|(1) Posted by Hauke Reddmann [Monday, Sep 21, 2009 10:36]|
Shredders todays (21/09/09) quiz
Todays quiz was: Ke5 Be2 Bb4 - Ke8 Sg7, White wins
Obviously Kf6 wins. Obviously *everything* wins (except Bh5 etc.),
at least from the table bases view. :-)
Now I checked more deeply and found that only Bc4 is the other move
winning in less than 50 moves. Again obviously, if one would like
to compose a "Study under OTB rules", one would need distance-to-
conversion metric, not distance-to-mate to correctly apply the
50 move rule, so the standard Nalimov base is useless.
Has someone ever composed a "study under OTB rules"? (I dimly
remember yes.) A good one (not only demonstration-of-working)?
|(2) Posted by Joost de Heer [Monday, Sep 21, 2009 12:02]|
Define 'Study'. Nikita Plaksin a.o. has composed several compositions in which a draw can be claimed due to the 50-move rule.
Plaksin, Special prize, Shakhmatny v SSSR 1980
(= 13+15 )
Solution: 1.OOO!! and draw due to the 50-move rule.
Technically, this probably is a wrong solution, because white can't claim the draw if he doesn't have the move, and mate immediately ends the game (so black wins by playing 1...Qa1#). The correct solution should probably be 'White writes down 1.OOO and declares his intention to play this move, and then claims this is the 100th move without capture or pawn move'.
The 50-move rule in chess composition is slightly different than the OTB rule by the way. In chess composition, castling is also a 'move counter reset'.
|(3) Posted by Kevin Begley [Monday, Sep 21, 2009 14:01]; edited by Kevin Begley [09-09-21]|
Technically, I think a player need only claim draw (by 50 move rule) to the arbitrator, prior to making his move, then upon making the move, the arbitrator has some latitude in this decision.
I'm not an active player for many years, so I might be wrong...
Since when is castling a "move-count reset" in chess composition?
Can you site some example problems using this?
If this is really the case, can anybody give some justification?
|(4) Posted by Joost de Heer [Monday, Sep 21, 2009 15:07]; edited by Joost de Heer [09-09-21]|
Castling is an irreversible change. See http://www.janko.at/Retros/Glossary/FiftyMoves.htm
A recent example: 13941-le Gleuher (Die Schwalbe Heft 233), for the solution see http://www.pairlist.net/pipermail/retros/2009-June/002863.html)
An example in the FIDE album: S. and Y. Volobiev (apres M. Wittlich), Shakhmatnaia Kompozicija 1992 2nd prize (FIDE album 1992-1994 H19)
The FIDE rule (9.3) clearly states that only the player having the move can make the claim.
|(5) Posted by Kostas Prentos [Monday, Sep 21, 2009 19:12]|
In their book "Secrets of Spectacular Chess" Jonathan Levitt and David Friedgood give the following study in the chapter dealing with depth:
Noam Elkies, Internet 1994
(= 8+6 )
Solution: 1.f6! Qb3 2.f7! Qd1+ 3.Kh6 which draws just in time for the 50-moves rule: 3...Qf3 4.Kg7 Qg4+ 5.Kh8 Qf5 6.Kg7 Qg5+ 7.Kh7 Qf6 8.Kg8 Qg6+ 9.Kf8 (9.Kh8? Qxf7 10.Sc2 is not stalemate) 9...Ka4 10.Ke7 Qg7 11.Ke8 Qe5+ 12.Kd7 Qf6 13.Ke8 Qe6+ 14.Kf8 Kb3 etc.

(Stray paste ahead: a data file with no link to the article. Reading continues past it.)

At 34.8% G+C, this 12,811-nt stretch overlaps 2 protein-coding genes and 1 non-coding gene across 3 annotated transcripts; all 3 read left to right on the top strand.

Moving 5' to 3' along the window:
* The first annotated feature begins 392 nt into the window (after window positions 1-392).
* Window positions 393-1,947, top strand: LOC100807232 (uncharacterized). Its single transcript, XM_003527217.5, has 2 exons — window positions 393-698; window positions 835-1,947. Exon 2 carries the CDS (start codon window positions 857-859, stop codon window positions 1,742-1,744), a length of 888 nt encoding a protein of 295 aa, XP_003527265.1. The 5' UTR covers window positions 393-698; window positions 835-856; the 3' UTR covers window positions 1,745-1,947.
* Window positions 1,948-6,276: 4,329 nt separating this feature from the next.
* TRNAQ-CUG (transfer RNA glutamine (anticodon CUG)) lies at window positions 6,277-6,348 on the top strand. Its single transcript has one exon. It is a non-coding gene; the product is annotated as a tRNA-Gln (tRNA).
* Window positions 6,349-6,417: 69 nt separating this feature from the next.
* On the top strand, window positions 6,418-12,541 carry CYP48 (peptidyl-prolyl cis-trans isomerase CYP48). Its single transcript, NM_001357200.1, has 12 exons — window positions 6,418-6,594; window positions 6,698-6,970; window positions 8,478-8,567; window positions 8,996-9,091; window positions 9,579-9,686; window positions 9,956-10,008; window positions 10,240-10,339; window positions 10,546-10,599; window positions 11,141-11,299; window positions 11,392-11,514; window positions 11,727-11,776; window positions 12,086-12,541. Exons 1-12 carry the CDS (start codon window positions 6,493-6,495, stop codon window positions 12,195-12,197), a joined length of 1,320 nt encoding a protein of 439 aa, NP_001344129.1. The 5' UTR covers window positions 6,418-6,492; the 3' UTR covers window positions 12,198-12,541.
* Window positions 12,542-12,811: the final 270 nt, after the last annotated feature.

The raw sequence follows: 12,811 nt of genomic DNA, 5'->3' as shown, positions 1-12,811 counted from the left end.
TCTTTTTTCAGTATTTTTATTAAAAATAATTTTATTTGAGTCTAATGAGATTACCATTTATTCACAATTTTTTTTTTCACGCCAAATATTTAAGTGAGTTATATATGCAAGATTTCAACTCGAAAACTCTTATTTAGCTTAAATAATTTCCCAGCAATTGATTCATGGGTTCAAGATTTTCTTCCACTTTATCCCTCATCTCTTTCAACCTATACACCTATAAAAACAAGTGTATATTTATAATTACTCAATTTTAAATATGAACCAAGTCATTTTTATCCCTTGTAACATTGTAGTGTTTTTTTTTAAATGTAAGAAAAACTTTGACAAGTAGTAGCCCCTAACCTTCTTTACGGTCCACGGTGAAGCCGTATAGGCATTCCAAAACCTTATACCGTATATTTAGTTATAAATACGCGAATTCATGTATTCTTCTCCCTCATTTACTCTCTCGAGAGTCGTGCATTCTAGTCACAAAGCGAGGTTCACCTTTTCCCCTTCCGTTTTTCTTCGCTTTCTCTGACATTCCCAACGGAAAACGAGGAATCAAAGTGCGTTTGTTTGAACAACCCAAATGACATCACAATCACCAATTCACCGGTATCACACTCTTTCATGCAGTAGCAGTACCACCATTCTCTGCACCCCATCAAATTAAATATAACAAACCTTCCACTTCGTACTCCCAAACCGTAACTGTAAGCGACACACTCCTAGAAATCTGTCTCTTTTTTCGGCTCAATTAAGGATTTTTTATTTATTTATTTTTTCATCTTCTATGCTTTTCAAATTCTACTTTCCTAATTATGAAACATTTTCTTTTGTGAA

Note that 2.Kh6? fails to do the trick and comes 1 move short.
|(6) Posted by Kostas Prentos [Monday, Sep 21, 2009 19:36]|
I remember a discussion in Reb Orrell's forum a few years ago, on whether the move count is reset by castling. I remember that I was quite confused as I could not find this rule anywhere in the codex. I think Michel Caillaud gave a good explanation of the historic facts. There was a time when castling was considered as a move count reset, but this became obsolete and now the chess composition rules follow the FIDE rules in what concerns the 50-move rule.
Plaksin's example seems OK to me. Maybe it was around 1980 when the abovementioned change occured and this problem intended to underline this controversy.
|(7) Posted by Hauke Reddmann [Tuesday, Sep 22, 2009 10:28]|
@Kostas: Yup, the Elkies position I probably remembered.
@everybody: I hadn't exactly retro in mind - does anyone know a
position (maybe in KLL/KS, but there are now enough endgames
needing 50+) where only one move will win (DTC, not DTM metric,
see above!) in the 50 move limit (and is no boring BxS move
or the like)?
|(8) Posted by Joost de Heer [Tuesday, Sep 22, 2009 13:27]|
(= 8+6 )
1. f6 Qb3 2. f7!! (2. Kh6? Qd1 3. f7 Qf3 4. Kg7 Qg4+ 5. Kh8 Qf5 6. Kg7 Qg5+ 7. Kh7 Qf6 8. Kg8 Qg6+ 9. Kf8 Ka4 10. Ke7 Qg7 11. Ke8 Qe5+ 12. Kd7 Qf6 13. Ke8 Qe6+ 14. Kf8 Kb3 15. Kg7 Qe7 16. Kg8 Qg5+ 17. Kh8 Qf6+ 18. Kg8 Qg6+ 19. Kf8 Kb2 20. Ke7 Qg7 21. Ke8 Qe5+ 22. Kd8 Qf6+ 23. Ke8 Qe6+ 24. Kf8 Kc1 25. Kg7 Qe7 26. Kg8 Qg5+ 27. Kh8 Qf6+ 28. Kg8 Qg6+ 29. Kf8 Kd1 30. Ke7 Qg7 31. Ke8 Qe5+ 32. Kd7 Qf6 33. Ke8 Qe6+ 34. Kf8 Ke2 35. Kg7 Qe7 36. Kg8 Qg5+ 37. Kh8 Qf6+ 38. Kg8 Qg6+ 39. Kf8 Kf3 40. Ke7 Qg7 41. Ke8 Qe5+ 42. Kd7 Qf6 43. Ke8 Qe6+ 44. Kf8 Kf4 45. Kg7 Qe7 46. Kg8 Qg5+ 47. Kh7 Qf6 48. Kg8 Qg6+ 49. Kf8 Ke5 50. Ke7 Qg7 51. Ke8 Ke6 52. Kd8 Qxf7) 2... Qd1+ 3. Kh6 Qf3 4. Kg7 Qg4+ 5. Kh8 Qf5 6. Kg7 Qg5+ 7. Kh7 Qf6 8. Kg8 Qg6+ 9. Kf8 (9. Kh8? Qxf7 10. Nc2 dxc2) 9... Ka4 10. Ke7! Qg7 11. Ke8 Qe5+ 12. Kd7 Qf6 13. Ke8 Qe6+ 14. Kf8 Kb3 15. Kg7 Qe7 16. Kg8 Qg5+ 17. Kh8 Qf6+ 18. Kg8 Qg6+ 19. Kf8 Kb2 20. Ke7 Qg7 21. Ke8 Qe5+ 22. Kd8 Qf6+ 23. Ke8 Qe6+ 24. Kf8 Kc1 25. Kg7 Qe7 26. Kg8 Qg5+ 27. Kh8 Qh6+ 28. Kg8 Qg6+ 29. Kf8 Kd1 30. Ke7 Qg7 31. Ke8 Qe5+ 32. Kd7 Qf6 33. Ke8 Qe6+ 34. Kf8 Ke2 35. Kg7 Qe7 36. Kg8 Qg5+ 37. Kh8 Qf6+ 38. Kg8 Qg6+ 39. Kf8 Kf3 40. Ke7 Qg7 41. Ke8 Qe5+ 42. Kd7 Qf6 43. Ke8 Qe6+ 44. Kf8 Kf4 45. Kg7 Qe7 (45... Qd7 46. Kf6) 46. Kg8 Qg5+ 47. Kh7 Qf6 48. Kg8 Qg6+ 49. Kf8 Ke5 50. Ke7 Qg7 (50... Qe6+ 51. Kf8 Kf6 52. Kg8) 51. Ke8 Ke6 52. Kd8! 1/2-1/2
The try results in the same position after 52 moves, but the 50-move rule doesn't apply there.
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